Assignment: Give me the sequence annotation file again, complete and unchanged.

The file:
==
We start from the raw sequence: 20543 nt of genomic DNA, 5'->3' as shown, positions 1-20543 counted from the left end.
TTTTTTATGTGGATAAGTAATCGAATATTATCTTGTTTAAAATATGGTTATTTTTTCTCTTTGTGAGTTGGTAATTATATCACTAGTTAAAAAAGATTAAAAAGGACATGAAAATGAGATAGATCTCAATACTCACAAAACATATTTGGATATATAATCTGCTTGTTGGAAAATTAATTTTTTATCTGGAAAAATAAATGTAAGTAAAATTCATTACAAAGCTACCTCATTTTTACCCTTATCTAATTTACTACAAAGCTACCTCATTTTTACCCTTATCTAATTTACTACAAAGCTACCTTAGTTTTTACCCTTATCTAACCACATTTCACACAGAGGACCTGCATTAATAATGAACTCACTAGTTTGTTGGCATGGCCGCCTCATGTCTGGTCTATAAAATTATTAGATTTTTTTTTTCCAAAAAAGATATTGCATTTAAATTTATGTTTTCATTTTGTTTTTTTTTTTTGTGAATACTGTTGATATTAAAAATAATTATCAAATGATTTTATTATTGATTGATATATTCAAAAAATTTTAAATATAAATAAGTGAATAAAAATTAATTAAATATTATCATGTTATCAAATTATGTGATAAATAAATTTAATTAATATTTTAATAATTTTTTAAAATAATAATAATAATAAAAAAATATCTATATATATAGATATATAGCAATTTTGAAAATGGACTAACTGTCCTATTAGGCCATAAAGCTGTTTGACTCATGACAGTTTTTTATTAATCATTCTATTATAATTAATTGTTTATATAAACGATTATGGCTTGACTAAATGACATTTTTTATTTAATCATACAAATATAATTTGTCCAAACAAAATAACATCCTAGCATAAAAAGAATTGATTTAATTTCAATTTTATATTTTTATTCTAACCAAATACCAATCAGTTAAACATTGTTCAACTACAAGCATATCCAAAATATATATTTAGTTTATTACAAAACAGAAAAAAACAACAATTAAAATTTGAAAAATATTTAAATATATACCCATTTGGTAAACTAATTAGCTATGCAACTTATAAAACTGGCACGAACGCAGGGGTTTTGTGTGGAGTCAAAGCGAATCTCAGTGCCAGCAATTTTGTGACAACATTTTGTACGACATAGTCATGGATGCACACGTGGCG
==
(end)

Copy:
We start from the raw sequence: 20543 nt of genomic DNA, 5'->3' as shown, positions 1-20543 counted from the left end.
TTTTTTATGTGGATAAGTAATCGAATATTATCTTGTTTAAAATATGGTTATTTTTTCTCTTTGTGAGTTGGTAATTATATCACTAGTTAAAAAAGATTAAAAAGGACATGAAAATGAGATAGATCTCAATACTCACAAAACATATTTGGATATATAATCTGCTTGTTGGAAAATTAATTTTTTATCTGGAAAAATAAATGTAAGTAAAATTCATTACAAAGCTACCTCATTTTTACCCTTATCTAATTTACTACAAAGCTACCTCATTTTTACCCTTATCTAATTTACTACAAAGCTACCTTAGTTTTTACCCTTATCTAACCACATTTCACACAGAGGACCTGCATTAATAATGAACTCACTAGTTTGTTGGCATGGCCGCCTCATGTCTGGTCTATAAAATTATTAGATTTTTTTTTTCCAAAAAAGATATTGCATTTAAATTTATGTTTTCATTTTGTTTTTTTTTTTTGTGAATACTGTTGATATTAAAAATAATTATCAAATGATTTTATTATTGATTGATATATTCAAAAAATTTTAAATATAAATAAGTGAATAAAAATTAATTAAATATTATCATGTTATCAAATTATGTGATAAATAAATTTAATTAATATTTTAATAATTTTTTAAAATAATAATAATAATAAAAAAATATCTATATATATAGATATATAGCAATTTTGAAAATGGACTAACTGTCCTATTAGGCCATAAAGCTGTTTGACTCATGACAGTTTTTTATTAATCATTCTATTATAATTAATTGTTTATATAAACGATTATGGCTTGACTAAATGACATTTTTTATTTAATCATACAAATATAATTTGTCCAAACAAAATAACATCCTAGCATAAAAAGAATTGATTTAATTTCAATTTTATATTTTTATTCTAACCAAATACCAATCAGTTAAACATTGTTCAACTACAAGCATATCCAAAATATATATTTAGTTTATTACAAAACAGAAAAAAACAACAATTAAAATTTGAAAAATATTTAAATATATACCCATTTGGTAAACTAATTAGCTATGCAACTTATAAAACTGGCACGAACGCAGGGGTTTTGTGTGGAGTCAAAGCGAATCTCAGTGCCAGCAATTTTGTGACAACATTTTGTACGACATAGTCATGGATGCACACGTGGCG